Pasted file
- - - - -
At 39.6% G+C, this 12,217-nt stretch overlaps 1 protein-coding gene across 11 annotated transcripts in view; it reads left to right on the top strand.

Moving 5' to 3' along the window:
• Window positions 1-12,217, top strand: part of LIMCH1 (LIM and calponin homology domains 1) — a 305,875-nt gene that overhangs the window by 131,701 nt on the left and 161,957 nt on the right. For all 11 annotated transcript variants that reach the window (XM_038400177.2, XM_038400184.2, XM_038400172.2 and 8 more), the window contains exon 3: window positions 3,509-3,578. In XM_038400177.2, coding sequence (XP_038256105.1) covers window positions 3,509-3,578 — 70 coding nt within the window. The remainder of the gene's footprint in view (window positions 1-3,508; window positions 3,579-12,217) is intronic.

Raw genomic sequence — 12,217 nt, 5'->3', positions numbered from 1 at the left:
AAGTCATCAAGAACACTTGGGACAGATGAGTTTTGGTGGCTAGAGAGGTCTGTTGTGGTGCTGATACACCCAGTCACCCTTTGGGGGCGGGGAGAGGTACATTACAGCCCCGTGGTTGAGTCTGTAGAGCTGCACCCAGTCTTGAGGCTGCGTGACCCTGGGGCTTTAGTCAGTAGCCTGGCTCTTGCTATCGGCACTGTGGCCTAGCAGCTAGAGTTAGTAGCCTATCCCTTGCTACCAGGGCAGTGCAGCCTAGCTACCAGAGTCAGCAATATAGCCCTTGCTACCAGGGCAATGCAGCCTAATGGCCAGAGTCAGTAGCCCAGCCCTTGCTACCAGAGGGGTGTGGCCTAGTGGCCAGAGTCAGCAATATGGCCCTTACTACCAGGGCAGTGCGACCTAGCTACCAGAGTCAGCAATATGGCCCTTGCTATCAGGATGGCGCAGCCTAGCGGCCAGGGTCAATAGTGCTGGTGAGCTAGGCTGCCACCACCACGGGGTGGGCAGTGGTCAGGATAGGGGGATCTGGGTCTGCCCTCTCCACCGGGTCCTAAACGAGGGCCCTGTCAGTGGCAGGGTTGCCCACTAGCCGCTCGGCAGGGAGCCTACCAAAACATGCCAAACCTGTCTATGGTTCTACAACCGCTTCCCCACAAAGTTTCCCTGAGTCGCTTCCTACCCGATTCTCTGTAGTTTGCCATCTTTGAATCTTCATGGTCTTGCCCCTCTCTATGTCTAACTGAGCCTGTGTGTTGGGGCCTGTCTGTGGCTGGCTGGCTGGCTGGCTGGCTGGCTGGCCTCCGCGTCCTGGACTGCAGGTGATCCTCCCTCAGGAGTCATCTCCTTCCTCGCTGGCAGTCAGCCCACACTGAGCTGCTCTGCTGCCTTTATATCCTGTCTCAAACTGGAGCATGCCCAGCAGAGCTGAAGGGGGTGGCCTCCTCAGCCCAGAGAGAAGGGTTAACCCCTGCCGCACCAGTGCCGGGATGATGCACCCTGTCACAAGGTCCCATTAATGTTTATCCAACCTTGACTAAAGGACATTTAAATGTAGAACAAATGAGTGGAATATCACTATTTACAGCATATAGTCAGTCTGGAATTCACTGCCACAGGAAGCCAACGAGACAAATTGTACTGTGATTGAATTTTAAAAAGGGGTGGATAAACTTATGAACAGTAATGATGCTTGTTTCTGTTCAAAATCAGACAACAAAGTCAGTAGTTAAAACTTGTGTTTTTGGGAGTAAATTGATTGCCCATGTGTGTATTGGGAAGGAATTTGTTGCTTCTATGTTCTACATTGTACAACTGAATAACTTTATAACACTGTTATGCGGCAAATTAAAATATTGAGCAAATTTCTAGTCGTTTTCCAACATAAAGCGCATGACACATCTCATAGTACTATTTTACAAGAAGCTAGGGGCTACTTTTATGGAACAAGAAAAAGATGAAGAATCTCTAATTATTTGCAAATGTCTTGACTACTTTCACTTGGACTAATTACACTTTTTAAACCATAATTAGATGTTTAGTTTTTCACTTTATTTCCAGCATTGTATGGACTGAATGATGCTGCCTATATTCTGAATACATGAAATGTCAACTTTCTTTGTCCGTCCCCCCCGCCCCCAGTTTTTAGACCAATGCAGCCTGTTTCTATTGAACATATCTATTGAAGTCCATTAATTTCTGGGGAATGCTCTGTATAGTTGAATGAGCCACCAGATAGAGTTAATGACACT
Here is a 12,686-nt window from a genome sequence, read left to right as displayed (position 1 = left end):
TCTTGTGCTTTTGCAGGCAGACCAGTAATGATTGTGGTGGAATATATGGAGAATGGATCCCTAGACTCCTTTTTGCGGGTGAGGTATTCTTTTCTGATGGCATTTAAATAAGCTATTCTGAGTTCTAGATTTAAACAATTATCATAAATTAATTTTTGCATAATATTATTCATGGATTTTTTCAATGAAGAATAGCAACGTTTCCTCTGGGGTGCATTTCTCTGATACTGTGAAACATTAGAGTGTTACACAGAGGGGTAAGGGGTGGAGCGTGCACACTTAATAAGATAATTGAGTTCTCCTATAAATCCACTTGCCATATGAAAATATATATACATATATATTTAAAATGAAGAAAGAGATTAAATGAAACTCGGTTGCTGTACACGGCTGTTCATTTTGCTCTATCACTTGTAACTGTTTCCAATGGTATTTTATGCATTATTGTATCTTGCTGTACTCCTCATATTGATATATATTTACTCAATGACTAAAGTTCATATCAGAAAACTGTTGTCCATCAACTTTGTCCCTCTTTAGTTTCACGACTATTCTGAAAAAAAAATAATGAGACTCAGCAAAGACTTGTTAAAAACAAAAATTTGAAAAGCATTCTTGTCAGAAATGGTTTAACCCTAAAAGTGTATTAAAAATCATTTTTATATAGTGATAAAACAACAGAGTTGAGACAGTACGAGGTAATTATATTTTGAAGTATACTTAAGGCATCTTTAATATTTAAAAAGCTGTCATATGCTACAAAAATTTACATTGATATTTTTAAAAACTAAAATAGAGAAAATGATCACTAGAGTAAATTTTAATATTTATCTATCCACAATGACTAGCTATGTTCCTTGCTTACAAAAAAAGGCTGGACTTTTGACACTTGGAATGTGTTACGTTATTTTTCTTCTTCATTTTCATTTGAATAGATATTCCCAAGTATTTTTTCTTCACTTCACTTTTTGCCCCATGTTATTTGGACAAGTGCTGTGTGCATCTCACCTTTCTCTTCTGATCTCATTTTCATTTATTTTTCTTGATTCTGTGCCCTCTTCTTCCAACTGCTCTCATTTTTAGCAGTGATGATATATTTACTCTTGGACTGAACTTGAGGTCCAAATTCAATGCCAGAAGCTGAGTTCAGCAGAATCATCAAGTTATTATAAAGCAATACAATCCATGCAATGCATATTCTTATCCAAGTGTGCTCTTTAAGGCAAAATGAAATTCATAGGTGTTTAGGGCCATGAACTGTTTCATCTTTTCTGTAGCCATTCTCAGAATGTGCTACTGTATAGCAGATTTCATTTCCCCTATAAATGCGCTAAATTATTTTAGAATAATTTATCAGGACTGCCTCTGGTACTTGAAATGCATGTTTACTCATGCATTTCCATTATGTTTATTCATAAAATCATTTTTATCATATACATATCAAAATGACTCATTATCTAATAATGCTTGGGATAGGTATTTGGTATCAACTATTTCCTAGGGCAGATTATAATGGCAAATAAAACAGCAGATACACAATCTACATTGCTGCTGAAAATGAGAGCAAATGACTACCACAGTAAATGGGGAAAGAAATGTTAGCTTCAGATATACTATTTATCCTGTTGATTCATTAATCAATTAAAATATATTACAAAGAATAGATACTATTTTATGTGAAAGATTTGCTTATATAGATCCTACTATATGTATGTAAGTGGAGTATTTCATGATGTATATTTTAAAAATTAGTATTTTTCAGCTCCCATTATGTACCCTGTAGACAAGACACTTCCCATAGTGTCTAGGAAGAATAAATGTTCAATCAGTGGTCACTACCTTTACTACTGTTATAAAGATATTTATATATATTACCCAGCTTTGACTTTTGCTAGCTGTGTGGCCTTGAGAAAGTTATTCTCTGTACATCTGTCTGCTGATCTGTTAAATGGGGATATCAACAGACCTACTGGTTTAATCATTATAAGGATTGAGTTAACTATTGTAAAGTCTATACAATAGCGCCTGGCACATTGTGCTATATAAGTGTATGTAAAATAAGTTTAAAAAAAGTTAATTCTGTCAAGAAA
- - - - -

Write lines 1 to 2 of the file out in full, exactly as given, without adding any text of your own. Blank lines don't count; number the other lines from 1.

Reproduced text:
At 39.6% G+C, this 12,217-nt stretch overlaps 1 protein-coding gene across 11 annotated transcripts in view; it reads left to right on the top strand.

Moving 5' to 3' along the window: